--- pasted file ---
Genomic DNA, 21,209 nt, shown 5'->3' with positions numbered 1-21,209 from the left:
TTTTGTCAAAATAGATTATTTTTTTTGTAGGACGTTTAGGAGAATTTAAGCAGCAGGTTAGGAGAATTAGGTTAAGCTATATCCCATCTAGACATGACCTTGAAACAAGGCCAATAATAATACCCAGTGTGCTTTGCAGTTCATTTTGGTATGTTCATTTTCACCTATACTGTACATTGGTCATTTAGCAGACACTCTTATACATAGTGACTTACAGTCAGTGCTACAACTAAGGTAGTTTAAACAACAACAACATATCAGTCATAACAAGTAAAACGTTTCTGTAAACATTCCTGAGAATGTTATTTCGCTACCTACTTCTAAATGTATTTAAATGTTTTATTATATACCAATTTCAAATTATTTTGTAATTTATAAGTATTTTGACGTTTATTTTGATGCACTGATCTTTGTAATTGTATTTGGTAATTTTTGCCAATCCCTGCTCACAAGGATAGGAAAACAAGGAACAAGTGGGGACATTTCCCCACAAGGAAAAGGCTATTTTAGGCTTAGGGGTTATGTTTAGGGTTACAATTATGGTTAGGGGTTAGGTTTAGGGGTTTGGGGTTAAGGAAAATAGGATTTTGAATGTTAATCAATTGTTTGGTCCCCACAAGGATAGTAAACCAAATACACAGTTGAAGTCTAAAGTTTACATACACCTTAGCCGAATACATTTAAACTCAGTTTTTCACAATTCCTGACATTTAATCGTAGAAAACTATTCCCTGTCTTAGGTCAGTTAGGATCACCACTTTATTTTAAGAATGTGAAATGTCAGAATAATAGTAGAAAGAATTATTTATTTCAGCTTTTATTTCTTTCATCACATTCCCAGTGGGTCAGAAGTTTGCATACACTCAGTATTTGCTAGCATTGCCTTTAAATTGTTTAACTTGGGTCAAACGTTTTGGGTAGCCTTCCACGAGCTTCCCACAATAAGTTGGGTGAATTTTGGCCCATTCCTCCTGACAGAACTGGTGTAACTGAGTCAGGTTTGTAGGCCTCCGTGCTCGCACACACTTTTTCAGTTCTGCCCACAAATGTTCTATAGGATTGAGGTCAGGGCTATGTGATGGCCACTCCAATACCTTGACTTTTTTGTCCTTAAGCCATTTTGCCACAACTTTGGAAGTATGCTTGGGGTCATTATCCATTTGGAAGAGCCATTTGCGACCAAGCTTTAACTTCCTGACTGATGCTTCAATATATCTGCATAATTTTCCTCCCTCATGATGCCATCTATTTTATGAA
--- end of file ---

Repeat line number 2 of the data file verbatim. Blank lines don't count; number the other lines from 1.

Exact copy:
TTTTGTCAAAATAGATTATTTTTTTTGTAGGACGTTTAGGAGAATTTAAGCAGCAGGTTAGGAGAATTAGGTTAAGCTATATCCCATCTAGACATGACCTTGAAACAAGGCCAATAATAATACCCAGTGTGCTTTGCAGTTCATTTTGGTATGTTCATTTTCACCTATACTGTACATTGGTCATTTAGCAGACACTCTTATACATAGTGACTTACAGTCAGTGCTACAACTAAGGTAGTTTAAACAACAACAACATATCAGTCATAACAAGTAAAACGTTTCTGTAAACATTCCTGAGAATGTTATTTCGCTACCTACTTCTAAATGTATTTAAATGTTTTATTATATACCAATTTCAAATTATTTTGTAATTTATAAGTATTTTGACGTTTATTTTGATGCACTGATCTTTGTAATTGTATTTGGTAATTTTTGCCAATCCCTGCTCACAAGGATAGGAAAACAAGGAACAAGTGGGGACATTTCCCCACAAGGAAAAGGCTATTTTAGGCTTAGGGGTTATGTTTAGGGTTACAATTATGGTTAGGGGTTAGGTTTAGGGGTTTGGGGTTAAGGAAAATAGGATTTTGAATGTTAATCAATTGTTTGGTCCCCACAAGGATAGTAAACCAAATACACAGTTGAAGTCTAAAGTTTACATACACCTTAGCCGAATACATTTAAACTCAGTTTTTCACAATTCCTGACATTTAATCGTAGAAAACTATTCCCTGTCTTAGGTCAGTTAGGATCACCACTTTATTTTAAGAATGTGAAATGTCAGAATAATAGTAGAAAGAATTATTTATTTCAGCTTTTATTTCTTTCATCACATTCCCAGTGGGTCAGAAGTTTGCATACACTCAGTATTTGCTAGCATTGCCTTTAAATTGTTTAACTTGGGTCAAACGTTTTGGGTAGCCTTCCACGAGCTTCCCACAATAAGTTGGGTGAATTTTGGCCCATTCCTCCTGACAGAACTGGTGTAACTGAGTCAGGTTTGTAGGCCTCCGTGCTCGCACACACTTTTTCAGTTCTGCCCACAAATGTTCTATAGGATTGAGGTCAGGGCTATGTGATGGCCACTCCAATACCTTGACTTTTTTGTCCTTAAGCCATTTTGCCACAACTTTGGAAGTATGCTTGGGGTCATTATCCATTTGGAAGAGCCATTTGCGACCAAGCTTTAACTTCCTGACTGATGCTTCAATATATCTGCATAATTTTCCTCCCTCATGATGCCATCTATTTTATGAA